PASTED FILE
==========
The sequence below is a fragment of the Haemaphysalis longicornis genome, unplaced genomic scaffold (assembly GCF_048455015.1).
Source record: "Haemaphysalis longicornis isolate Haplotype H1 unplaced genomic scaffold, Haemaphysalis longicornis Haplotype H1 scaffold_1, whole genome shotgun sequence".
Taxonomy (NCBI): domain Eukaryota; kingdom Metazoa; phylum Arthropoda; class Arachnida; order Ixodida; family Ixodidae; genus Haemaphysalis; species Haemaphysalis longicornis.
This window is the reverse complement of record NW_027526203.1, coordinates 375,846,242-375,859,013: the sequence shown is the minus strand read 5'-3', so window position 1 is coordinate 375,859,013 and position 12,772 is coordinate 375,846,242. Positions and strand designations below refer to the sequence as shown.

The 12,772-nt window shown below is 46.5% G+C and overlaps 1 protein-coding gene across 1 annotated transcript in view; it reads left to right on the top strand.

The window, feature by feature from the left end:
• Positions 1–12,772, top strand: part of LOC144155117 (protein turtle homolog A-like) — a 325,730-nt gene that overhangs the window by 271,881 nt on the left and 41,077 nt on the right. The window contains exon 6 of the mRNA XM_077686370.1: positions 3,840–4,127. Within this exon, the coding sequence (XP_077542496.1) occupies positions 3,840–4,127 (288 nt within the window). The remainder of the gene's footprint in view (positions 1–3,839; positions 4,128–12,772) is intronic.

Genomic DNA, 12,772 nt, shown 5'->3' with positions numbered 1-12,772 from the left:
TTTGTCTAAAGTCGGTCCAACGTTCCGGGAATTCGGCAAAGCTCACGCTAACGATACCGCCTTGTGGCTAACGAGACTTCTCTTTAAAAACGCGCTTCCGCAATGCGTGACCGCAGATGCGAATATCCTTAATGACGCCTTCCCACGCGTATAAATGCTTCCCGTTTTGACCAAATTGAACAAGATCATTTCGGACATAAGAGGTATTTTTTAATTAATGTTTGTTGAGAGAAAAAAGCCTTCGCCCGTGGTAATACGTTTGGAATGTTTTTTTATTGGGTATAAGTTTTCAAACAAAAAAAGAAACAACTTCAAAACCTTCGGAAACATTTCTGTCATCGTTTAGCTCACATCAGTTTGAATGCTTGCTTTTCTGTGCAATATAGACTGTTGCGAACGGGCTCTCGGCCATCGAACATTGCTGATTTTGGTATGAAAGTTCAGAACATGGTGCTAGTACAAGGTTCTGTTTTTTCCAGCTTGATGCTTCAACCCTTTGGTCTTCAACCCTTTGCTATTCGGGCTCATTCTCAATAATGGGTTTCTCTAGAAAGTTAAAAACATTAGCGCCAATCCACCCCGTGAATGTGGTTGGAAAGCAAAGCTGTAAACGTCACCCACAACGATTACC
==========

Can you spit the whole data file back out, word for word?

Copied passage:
The sequence below is a fragment of the Haemaphysalis longicornis genome, unplaced genomic scaffold (assembly GCF_048455015.1).
Source record: "Haemaphysalis longicornis isolate Haplotype H1 unplaced genomic scaffold, Haemaphysalis longicornis Haplotype H1 scaffold_1, whole genome shotgun sequence".
Taxonomy (NCBI): domain Eukaryota; kingdom Metazoa; phylum Arthropoda; class Arachnida; order Ixodida; family Ixodidae; genus Haemaphysalis; species Haemaphysalis longicornis.
This window is the reverse complement of record NW_027526203.1, coordinates 375,846,242-375,859,013: the sequence shown is the minus strand read 5'-3', so window position 1 is coordinate 375,859,013 and position 12,772 is coordinate 375,846,242. Positions and strand designations below refer to the sequence as shown.

The 12,772-nt window shown below is 46.5% G+C and overlaps 1 protein-coding gene across 1 annotated transcript in view; it reads left to right on the top strand.

The window, feature by feature from the left end:
• Positions 1–12,772, top strand: part of LOC144155117 (protein turtle homolog A-like) — a 325,730-nt gene that overhangs the window by 271,881 nt on the left and 41,077 nt on the right. The window contains exon 6 of the mRNA XM_077686370.1: positions 3,840–4,127. Within this exon, the coding sequence (XP_077542496.1) occupies positions 3,840–4,127 (288 nt within the window). The remainder of the gene's footprint in view (positions 1–3,839; positions 4,128–12,772) is intronic.

Genomic DNA, 12,772 nt, shown 5'->3' with positions numbered 1-12,772 from the left:
TTTGTCTAAAGTCGGTCCAACGTTCCGGGAATTCGGCAAAGCTCACGCTAACGATACCGCCTTGTGGCTAACGAGACTTCTCTTTAAAAACGCGCTTCCGCAATGCGTGACCGCAGATGCGAATATCCTTAATGACGCCTTCCCACGCGTATAAATGCTTCCCGTTTTGACCAAATTGAACAAGATCATTTCGGACATAAGAGGTATTTTTTAATTAATGTTTGTTGAGAGAAAAAAGCCTTCGCCCGTGGTAATACGTTTGGAATGTTTTTTTATTGGGTATAAGTTTTCAAACAAAAAAAGAAACAACTTCAAAACCTTCGGAAACATTTCTGTCATCGTTTAGCTCACATCAGTTTGAATGCTTGCTTTTCTGTGCAATATAGACTGTTGCGAACGGGCTCTCGGCCATCGAACATTGCTGATTTTGGTATGAAAGTTCAGAACATGGTGCTAGTACAAGGTTCTGTTTTTTCCAGCTTGATGCTTCAACCCTTTGGTCTTCAACCCTTTGCTATTCGGGCTCATTCTCAATAATGGGTTTCTCTAGAAAGTTAAAAACATTAGCGCCAATCCACCCCGTGAATGTGGTTGGAAAGCAAAGCTGTAAACGTCACCCACAACGATTACC